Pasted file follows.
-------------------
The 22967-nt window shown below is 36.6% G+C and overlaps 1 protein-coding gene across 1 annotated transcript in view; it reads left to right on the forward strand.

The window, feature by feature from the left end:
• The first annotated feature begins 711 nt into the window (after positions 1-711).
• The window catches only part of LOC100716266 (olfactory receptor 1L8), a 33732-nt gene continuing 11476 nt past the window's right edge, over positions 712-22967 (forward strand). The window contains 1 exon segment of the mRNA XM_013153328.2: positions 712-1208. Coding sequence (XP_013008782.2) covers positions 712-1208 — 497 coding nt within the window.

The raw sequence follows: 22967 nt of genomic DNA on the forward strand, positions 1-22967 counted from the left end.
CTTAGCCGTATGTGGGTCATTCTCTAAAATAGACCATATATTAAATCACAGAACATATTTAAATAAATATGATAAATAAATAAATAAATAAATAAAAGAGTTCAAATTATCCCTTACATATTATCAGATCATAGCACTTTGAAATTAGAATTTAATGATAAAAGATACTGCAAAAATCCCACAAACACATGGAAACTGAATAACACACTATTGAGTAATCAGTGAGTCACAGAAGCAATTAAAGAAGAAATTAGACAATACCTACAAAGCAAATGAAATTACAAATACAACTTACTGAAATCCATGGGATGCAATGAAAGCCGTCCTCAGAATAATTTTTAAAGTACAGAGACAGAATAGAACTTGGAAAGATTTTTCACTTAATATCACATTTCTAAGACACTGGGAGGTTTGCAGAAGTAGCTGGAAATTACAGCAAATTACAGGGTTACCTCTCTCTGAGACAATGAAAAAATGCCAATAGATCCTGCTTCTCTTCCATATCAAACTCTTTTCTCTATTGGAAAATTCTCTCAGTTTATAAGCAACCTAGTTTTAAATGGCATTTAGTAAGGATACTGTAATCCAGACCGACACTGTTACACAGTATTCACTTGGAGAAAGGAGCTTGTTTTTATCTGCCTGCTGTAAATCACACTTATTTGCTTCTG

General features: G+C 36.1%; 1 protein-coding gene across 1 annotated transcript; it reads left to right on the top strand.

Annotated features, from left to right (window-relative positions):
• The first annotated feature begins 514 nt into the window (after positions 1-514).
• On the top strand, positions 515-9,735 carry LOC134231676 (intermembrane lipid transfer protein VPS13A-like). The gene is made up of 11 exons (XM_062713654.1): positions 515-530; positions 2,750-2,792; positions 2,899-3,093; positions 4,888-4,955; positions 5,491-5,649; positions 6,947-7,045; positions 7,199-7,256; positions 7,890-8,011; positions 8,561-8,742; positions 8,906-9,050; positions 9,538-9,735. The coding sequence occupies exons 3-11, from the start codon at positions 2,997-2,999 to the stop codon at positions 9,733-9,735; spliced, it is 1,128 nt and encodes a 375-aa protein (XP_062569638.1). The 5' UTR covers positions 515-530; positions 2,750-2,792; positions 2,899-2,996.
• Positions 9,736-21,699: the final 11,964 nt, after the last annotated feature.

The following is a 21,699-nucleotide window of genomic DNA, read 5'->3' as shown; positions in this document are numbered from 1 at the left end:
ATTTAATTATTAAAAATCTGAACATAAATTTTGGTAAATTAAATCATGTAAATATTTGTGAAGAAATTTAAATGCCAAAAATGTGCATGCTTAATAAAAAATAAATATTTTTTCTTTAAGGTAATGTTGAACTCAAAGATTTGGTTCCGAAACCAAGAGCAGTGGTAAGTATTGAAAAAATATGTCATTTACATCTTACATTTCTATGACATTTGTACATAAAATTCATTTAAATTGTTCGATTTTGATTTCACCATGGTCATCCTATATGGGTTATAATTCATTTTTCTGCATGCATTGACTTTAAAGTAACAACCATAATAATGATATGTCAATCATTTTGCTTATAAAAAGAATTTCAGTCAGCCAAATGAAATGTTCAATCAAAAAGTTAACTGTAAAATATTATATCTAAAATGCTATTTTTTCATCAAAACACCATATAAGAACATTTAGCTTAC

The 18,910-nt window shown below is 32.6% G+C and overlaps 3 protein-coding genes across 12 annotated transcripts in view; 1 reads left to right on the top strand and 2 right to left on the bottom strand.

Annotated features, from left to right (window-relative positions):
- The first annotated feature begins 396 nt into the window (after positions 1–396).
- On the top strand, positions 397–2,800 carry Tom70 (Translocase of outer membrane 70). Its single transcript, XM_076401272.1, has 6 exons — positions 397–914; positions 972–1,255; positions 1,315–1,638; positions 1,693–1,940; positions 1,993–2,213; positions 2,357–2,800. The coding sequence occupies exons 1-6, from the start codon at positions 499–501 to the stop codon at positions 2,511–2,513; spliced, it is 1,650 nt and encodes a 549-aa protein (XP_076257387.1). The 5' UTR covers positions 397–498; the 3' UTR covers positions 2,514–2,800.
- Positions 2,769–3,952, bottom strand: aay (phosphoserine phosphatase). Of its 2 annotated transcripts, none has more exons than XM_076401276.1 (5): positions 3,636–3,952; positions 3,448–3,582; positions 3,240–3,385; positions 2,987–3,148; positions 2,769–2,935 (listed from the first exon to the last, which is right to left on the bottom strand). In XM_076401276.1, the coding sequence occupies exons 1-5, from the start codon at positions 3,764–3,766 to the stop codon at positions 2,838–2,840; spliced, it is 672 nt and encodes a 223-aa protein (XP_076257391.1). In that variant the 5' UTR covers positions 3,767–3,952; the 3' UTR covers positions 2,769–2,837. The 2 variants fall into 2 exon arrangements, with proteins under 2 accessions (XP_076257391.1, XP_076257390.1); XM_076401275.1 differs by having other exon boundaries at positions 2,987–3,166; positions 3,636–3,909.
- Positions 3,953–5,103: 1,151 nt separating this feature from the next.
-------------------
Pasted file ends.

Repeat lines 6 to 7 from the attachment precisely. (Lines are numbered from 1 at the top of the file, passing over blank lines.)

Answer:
CTTAGCCGTATGTGGGTCATTCTCTAAAATAGACCATATATTAAATCACAGAACATATTTAAATAAATATGATAAATAAATAAATAAATAAATAAAAGAGTTCAAATTATCCCTTACATATTATCAGATCATAGCACTTTGAAATTAGAATTTAATGATAAAAGATACTGCAAAAATCCCACAAACACATGGAAACTGAATAACACACTATTGAGTAATCAGTGAGTCACAGAAGCAATTAAAGAAGAAATTAGACAATACCTACAAAGCAAATGAAATTACAAATACAACTTACTGAAATCCATGGGATGCAATGAAAGCCGTCCTCAGAATAATTTTTAAAGTACAGAGACAGAATAGAACTTGGAAAGATTTTTCACTTAATATCACATTTCTAAGACACTGGGAGGTTTGCAGAAGTAGCTGGAAATTACAGCAAATTACAGGGTTACCTCTCTCTGAGACAATGAAAAAATGCCAATAGATCCTGCTTCTCTTCCATATCAAACTCTTTTCTCTATTGGAAAATTCTCTCAGTTTATAAGCAACCTAGTTTTAAATGGCATTTAGTAAGGATACTGTAATCCAGACCGACACTGTTACACAGTATTCACTTGGAGAAAGGAGCTTGTTTTTATCTGCCTGCTGTAAATCACACTTATTTGCTTCTG

General features: G+C 36.1%; 1 protein-coding gene across 1 annotated transcript; it reads left to right on the top strand.